My colleague Erik Jensen, who has forgotten more about the Taxing Power than I’ll ever know, has a new paper on whether the individual mandate is a “tax” for constitutional purposes. Here’s the abstract:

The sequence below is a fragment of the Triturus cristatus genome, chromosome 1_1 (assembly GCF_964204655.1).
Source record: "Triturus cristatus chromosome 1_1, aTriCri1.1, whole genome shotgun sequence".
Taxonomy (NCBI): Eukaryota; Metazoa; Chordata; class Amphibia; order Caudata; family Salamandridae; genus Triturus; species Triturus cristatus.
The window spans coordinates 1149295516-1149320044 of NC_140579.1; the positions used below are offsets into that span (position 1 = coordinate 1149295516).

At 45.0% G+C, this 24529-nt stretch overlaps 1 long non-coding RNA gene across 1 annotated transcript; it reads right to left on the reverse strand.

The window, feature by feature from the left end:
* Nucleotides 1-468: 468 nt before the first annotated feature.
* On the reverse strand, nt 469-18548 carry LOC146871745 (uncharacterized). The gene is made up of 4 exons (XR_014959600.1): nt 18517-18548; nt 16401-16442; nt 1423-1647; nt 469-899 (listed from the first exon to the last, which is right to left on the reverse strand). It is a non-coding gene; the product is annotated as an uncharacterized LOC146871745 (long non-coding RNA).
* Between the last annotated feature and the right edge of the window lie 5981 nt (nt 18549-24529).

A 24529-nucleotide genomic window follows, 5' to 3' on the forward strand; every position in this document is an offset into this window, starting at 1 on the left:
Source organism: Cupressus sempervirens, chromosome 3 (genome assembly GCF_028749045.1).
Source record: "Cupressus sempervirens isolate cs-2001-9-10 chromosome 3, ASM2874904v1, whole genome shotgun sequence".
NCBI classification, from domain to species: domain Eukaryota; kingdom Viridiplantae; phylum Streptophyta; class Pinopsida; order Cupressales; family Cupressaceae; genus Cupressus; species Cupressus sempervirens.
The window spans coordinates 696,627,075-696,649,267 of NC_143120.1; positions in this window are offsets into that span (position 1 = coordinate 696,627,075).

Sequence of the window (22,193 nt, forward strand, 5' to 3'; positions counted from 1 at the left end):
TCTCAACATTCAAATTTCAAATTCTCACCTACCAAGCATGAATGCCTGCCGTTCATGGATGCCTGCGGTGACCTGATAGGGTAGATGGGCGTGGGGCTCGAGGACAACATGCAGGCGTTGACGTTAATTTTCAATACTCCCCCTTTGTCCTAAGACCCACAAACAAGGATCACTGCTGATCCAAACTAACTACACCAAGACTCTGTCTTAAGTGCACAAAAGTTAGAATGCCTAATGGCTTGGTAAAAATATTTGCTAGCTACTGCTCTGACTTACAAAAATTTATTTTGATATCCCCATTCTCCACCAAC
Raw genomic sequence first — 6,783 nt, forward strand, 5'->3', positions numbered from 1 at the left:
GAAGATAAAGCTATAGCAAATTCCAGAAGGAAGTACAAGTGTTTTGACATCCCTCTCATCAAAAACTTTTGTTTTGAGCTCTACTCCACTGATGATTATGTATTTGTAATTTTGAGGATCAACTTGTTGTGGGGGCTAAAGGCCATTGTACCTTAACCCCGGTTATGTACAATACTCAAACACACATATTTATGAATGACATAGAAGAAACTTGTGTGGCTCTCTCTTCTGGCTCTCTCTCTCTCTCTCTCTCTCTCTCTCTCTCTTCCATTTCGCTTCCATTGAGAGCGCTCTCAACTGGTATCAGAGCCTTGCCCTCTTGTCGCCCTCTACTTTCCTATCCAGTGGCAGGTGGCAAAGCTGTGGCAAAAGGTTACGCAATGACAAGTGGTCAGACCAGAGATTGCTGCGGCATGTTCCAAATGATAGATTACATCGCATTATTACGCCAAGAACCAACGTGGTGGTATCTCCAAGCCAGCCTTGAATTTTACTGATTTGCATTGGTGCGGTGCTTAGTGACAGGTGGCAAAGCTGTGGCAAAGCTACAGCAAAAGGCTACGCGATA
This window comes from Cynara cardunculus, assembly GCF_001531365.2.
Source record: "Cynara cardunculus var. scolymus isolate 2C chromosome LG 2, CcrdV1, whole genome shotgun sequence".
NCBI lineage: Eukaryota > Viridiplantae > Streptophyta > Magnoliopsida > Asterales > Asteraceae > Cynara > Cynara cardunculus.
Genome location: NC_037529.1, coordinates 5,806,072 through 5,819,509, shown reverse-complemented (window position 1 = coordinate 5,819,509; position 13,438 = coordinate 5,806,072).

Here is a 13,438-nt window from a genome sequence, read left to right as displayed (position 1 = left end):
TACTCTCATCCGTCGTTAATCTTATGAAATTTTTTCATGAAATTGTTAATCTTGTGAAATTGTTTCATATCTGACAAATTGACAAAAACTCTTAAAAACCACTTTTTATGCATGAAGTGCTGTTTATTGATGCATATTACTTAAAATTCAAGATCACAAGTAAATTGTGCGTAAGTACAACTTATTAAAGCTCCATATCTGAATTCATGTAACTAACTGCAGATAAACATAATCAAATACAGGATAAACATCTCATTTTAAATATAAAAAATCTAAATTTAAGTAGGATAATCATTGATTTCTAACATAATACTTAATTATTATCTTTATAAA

This article, prepared for a symposium at the Salmon P. Chase College of Law, Northern Kentucky University, considers whether the Taxing Clause provides an alternative constitutional basis, as some have recently argued, for the individual mandate in the Patient Protection and Affordable Care Act of 2010 – the requirement, going into effect in 2014, that most individuals acquire satisfactory health insurance or pay a penalty. The article concludes that the Taxing Clause arguments are misguided. At best, the Clause can provide authority for the penalty, not for the mandate as a whole. Furthermore, the article questions whether the penalty will be a tax at all – if not, the Taxing Clause is obviously irrelevant – or, if it will be a tax, whether constitutional limitations on the taxing power will be satisfied. In particular, the article takes seriously whether the penalty might be a capitation tax, a form of direct tax that would have to meet an onerous apportionment rule to be valid. And the article argues that the penalty will not be a “tax on incomes” exempted from apportionment by the Sixteenth Amendment. The bottom line is this: relying on the Taxing Clause makes the analysis of the individual mandate more complicated than it needs to be, and the focus of constitutional analysis should return to where it has always belonged: the Commerce Clause.